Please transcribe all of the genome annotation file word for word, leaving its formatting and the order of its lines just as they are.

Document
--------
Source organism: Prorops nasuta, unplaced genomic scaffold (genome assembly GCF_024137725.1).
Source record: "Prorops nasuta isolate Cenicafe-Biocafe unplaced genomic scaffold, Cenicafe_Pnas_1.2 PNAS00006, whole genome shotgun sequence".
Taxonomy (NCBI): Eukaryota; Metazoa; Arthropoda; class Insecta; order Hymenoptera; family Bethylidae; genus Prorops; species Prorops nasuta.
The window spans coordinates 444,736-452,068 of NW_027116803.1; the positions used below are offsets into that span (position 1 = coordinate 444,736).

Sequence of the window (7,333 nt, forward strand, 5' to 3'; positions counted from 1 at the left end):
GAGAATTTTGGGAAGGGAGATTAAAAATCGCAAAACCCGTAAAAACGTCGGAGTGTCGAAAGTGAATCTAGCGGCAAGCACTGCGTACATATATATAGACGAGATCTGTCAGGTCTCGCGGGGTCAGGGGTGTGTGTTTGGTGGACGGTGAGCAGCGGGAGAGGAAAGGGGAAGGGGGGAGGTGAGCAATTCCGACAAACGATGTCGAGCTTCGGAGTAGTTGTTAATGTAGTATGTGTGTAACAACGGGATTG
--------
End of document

Source organism: Prorops nasuta, unplaced genomic scaffold (genome assembly GCF_024137725.1).
Source record: "Prorops nasuta isolate Cenicafe-Biocafe unplaced genomic scaffold, Cenicafe_Pnas_1.2 PNAS00006, whole genome shotgun sequence".
Taxonomy (NCBI): Eukaryota; Metazoa; Arthropoda; class Insecta; order Hymenoptera; family Bethylidae; genus Prorops; species Prorops nasuta.
The window spans coordinates 444,736-452,068 of NW_027116803.1; the positions used below are offsets into that span (position 1 = coordinate 444,736).

Sequence of the window (7,333 nt, forward strand, 5' to 3'; positions counted from 1 at the left end):
GAGAATTTTGGGAAGGGAGATTAAAAATCGCAAAACCCGTAAAAACGTCGGAGTGTCGAAAGTGAATCTAGCGGCAAGCACTGCGTACATATATATAGACGAGATCTGTCAGGTCTCGCGGGGTCAGGGGTGTGTGTTTGGTGGACGGTGAGCAGCGGGAGAGGAAAGGGGAAGGGGGGAGGTGAGCAATTCCGACAAACGATGTCGAGCTTCGGAGTAGTTGTTAATGTAGTATGTGTGTAACAACGGGATTG